Brazil: Respect for the rights of indigenous peoples is fundamental to environmental conservation
10.February.2020

Rio de Janeiro, February 11, 2020.- The Center for Justice and International Law (CEJIL) expresses its concern over Bill 191/2020 proposed by President Jair Bolsonaro which “regulates the first paragraph of article 176 and the third paragraph of article 231 of the Constitution to establish specific conditions for conducting research and mining mineral and hydrocarbon resources, as well as the use of water resources to generate electricity in indigenous lands ... ”

As a project that will potentially authorize large-scale economic activities on indigenous lands, such as mining and oil and gas extraction, it is unclear whether there will be any safeguards to guarantee indigenous peoples their rights to free, prior and informed consultation or their survival. We note that the rights of indigenous peoples are guaranteed by both the Brazilian Federal Constitution and in multiple international human rights treaties adhered to by Brazil.

Furthermore, this bill is presented in a context of accelerated deforestation and an increase in deaths and violations of the rights of environmental defenders. In the coming days, Brazil will remember the 15th anniversary of the murder of Dorothy Stang, the American missionary who was brutally shot by six times in the chest, back and head in 2005. Dorothy Stang, a human rights and environmental advocate, worked to defend the people of the countryside, forest, and environment.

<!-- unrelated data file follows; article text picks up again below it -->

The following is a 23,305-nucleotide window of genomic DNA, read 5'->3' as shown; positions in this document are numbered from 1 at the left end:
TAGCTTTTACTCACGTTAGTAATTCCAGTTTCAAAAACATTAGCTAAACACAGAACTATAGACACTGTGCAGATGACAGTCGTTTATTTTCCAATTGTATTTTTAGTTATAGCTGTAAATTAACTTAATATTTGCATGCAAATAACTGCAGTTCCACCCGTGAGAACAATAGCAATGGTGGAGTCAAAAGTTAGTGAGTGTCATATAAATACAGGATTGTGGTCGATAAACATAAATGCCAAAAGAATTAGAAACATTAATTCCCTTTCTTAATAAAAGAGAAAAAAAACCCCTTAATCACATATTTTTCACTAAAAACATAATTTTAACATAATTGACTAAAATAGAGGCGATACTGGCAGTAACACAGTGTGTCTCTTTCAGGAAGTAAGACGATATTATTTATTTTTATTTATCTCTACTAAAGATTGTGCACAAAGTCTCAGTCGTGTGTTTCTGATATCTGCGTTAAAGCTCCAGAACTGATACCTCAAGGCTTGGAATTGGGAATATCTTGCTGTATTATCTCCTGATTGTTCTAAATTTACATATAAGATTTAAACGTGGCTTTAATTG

Given these considerations, CEJIL calls on the Brazilian State not to develop legislative proposals that have the potential to intensify and further deepen deforestation, risk to local communities, and the future generations of Brasil. We demand that decisions that could jeopardize indigenous peoples and other groups that protect the environment be developed according to constitutional and international standards.


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